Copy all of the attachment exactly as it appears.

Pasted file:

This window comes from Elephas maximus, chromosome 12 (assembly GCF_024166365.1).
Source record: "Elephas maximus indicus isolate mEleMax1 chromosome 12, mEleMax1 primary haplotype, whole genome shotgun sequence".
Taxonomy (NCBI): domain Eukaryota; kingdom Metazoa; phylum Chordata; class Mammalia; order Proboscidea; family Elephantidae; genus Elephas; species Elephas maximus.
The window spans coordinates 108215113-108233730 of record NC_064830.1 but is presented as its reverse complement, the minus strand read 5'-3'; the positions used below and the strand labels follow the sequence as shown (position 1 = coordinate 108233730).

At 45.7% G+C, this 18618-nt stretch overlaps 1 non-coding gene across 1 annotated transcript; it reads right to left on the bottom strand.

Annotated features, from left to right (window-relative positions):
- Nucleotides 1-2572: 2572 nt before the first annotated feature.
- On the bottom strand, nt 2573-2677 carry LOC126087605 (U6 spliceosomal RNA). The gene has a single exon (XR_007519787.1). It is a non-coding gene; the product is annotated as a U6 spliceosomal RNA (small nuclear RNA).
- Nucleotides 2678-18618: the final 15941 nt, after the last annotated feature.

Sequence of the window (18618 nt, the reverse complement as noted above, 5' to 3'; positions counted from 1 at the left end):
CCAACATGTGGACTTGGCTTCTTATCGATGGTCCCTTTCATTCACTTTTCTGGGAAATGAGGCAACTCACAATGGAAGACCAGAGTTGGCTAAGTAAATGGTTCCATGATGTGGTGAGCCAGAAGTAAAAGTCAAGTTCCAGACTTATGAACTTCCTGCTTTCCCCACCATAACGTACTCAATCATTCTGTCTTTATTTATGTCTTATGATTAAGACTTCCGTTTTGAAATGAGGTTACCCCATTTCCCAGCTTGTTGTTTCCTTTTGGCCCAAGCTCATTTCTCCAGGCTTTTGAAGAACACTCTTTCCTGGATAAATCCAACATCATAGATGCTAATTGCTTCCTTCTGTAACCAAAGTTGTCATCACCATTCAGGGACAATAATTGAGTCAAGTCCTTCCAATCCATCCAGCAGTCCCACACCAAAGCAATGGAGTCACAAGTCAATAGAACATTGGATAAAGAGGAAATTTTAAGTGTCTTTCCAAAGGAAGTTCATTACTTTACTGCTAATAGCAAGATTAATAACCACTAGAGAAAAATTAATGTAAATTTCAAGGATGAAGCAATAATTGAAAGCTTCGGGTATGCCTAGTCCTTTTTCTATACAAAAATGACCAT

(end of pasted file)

This window comes from Elephas maximus, chromosome 12 (assembly GCF_024166365.1).
Source record: "Elephas maximus indicus isolate mEleMax1 chromosome 12, mEleMax1 primary haplotype, whole genome shotgun sequence".
Taxonomy (NCBI): domain Eukaryota; kingdom Metazoa; phylum Chordata; class Mammalia; order Proboscidea; family Elephantidae; genus Elephas; species Elephas maximus.
The window spans coordinates 108215113-108233730 of record NC_064830.1 but is presented as its reverse complement, the minus strand read 5'-3'; the positions used below and the strand labels follow the sequence as shown (position 1 = coordinate 108233730).

At 45.7% G+C, this 18618-nt stretch overlaps 1 non-coding gene across 1 annotated transcript; it reads right to left on the bottom strand.

Annotated features, from left to right (window-relative positions):
- Nucleotides 1-2572: 2572 nt before the first annotated feature.
- On the bottom strand, nt 2573-2677 carry LOC126087605 (U6 spliceosomal RNA). The gene has a single exon (XR_007519787.1). It is a non-coding gene; the product is annotated as a U6 spliceosomal RNA (small nuclear RNA).
- Nucleotides 2678-18618: the final 15941 nt, after the last annotated feature.

Sequence of the window (18618 nt, the reverse complement as noted above, 5' to 3'; positions counted from 1 at the left end):
CCAACATGTGGACTTGGCTTCTTATCGATGGTCCCTTTCATTCACTTTTCTGGGAAATGAGGCAACTCACAATGGAAGACCAGAGTTGGCTAAGTAAATGGTTCCATGATGTGGTGAGCCAGAAGTAAAAGTCAAGTTCCAGACTTATGAACTTCCTGCTTTCCCCACCATAACGTACTCAATCATTCTGTCTTTATTTATGTCTTATGATTAAGACTTCCGTTTTGAAATGAGGTTACCCCATTTCCCAGCTTGTTGTTTCCTTTTGGCCCAAGCTCATTTCTCCAGGCTTTTGAAGAACACTCTTTCCTGGATAAATCCAACATCATAGATGCTAATTGCTTCCTTCTGTAACCAAAGTTGTCATCACCATTCAGGGACAATAATTGAGTCAAGTCCTTCCAATCCATCCAGCAGTCCCACACCAAAGCAATGGAGTCACAAGTCAATAGAACATTGGATAAAGAGGAAATTTTAAGTGTCTTTCCAAAGGAAGTTCATTACTTTACTGCTAATAGCAAGATTAATAACCACTAGAGAAAAATTAATGTAAATTTCAAGGATGAAGCAATAATTGAAAGCTTCGGGTATGCCTAGTCCTTTTTCTATACAAAAATGACCAT